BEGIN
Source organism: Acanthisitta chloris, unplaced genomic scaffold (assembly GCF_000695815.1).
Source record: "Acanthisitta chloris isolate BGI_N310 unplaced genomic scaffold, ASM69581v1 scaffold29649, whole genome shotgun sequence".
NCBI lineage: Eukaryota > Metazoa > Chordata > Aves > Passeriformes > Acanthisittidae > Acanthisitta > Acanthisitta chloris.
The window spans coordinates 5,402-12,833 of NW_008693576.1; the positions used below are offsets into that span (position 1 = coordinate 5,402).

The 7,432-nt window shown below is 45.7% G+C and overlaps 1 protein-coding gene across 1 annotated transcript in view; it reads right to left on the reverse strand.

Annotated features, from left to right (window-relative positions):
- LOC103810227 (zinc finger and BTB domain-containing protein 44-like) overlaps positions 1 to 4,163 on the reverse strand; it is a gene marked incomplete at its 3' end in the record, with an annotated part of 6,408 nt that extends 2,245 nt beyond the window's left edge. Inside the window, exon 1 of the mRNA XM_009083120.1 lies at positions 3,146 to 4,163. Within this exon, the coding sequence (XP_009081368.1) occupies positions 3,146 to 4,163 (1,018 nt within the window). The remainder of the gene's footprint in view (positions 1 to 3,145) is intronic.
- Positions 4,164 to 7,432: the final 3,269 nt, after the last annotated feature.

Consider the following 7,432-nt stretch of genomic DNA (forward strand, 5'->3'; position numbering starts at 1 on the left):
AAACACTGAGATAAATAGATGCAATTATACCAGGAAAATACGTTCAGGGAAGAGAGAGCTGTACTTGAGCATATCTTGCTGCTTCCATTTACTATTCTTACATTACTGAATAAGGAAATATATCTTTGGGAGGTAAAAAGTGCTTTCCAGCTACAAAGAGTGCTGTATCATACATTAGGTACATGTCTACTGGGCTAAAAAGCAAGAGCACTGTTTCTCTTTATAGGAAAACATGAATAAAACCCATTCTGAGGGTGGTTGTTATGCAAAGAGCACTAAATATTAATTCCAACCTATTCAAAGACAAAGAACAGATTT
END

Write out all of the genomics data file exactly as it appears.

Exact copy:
Source organism: Acanthisitta chloris, unplaced genomic scaffold (assembly GCF_000695815.1).
Source record: "Acanthisitta chloris isolate BGI_N310 unplaced genomic scaffold, ASM69581v1 scaffold29649, whole genome shotgun sequence".
NCBI lineage: Eukaryota > Metazoa > Chordata > Aves > Passeriformes > Acanthisittidae > Acanthisitta > Acanthisitta chloris.
The window spans coordinates 5,402-12,833 of NW_008693576.1; the positions used below are offsets into that span (position 1 = coordinate 5,402).

The 7,432-nt window shown below is 45.7% G+C and overlaps 1 protein-coding gene across 1 annotated transcript in view; it reads right to left on the reverse strand.

Annotated features, from left to right (window-relative positions):
- LOC103810227 (zinc finger and BTB domain-containing protein 44-like) overlaps positions 1 to 4,163 on the reverse strand; it is a gene marked incomplete at its 3' end in the record, with an annotated part of 6,408 nt that extends 2,245 nt beyond the window's left edge. Inside the window, exon 1 of the mRNA XM_009083120.1 lies at positions 3,146 to 4,163. Within this exon, the coding sequence (XP_009081368.1) occupies positions 3,146 to 4,163 (1,018 nt within the window). The remainder of the gene's footprint in view (positions 1 to 3,145) is intronic.
- Positions 4,164 to 7,432: the final 3,269 nt, after the last annotated feature.

Consider the following 7,432-nt stretch of genomic DNA (forward strand, 5'->3'; position numbering starts at 1 on the left):
AAACACTGAGATAAATAGATGCAATTATACCAGGAAAATACGTTCAGGGAAGAGAGAGCTGTACTTGAGCATATCTTGCTGCTTCCATTTACTATTCTTACATTACTGAATAAGGAAATATATCTTTGGGAGGTAAAAAGTGCTTTCCAGCTACAAAGAGTGCTGTATCATACATTAGGTACATGTCTACTGGGCTAAAAAGCAAGAGCACTGTTTCTCTTTATAGGAAAACATGAATAAAACCCATTCTGAGGGTGGTTGTTATGCAAAGAGCACTAAATATTAATTCCAACCTATTCAAAGACAAAGAACAGATTT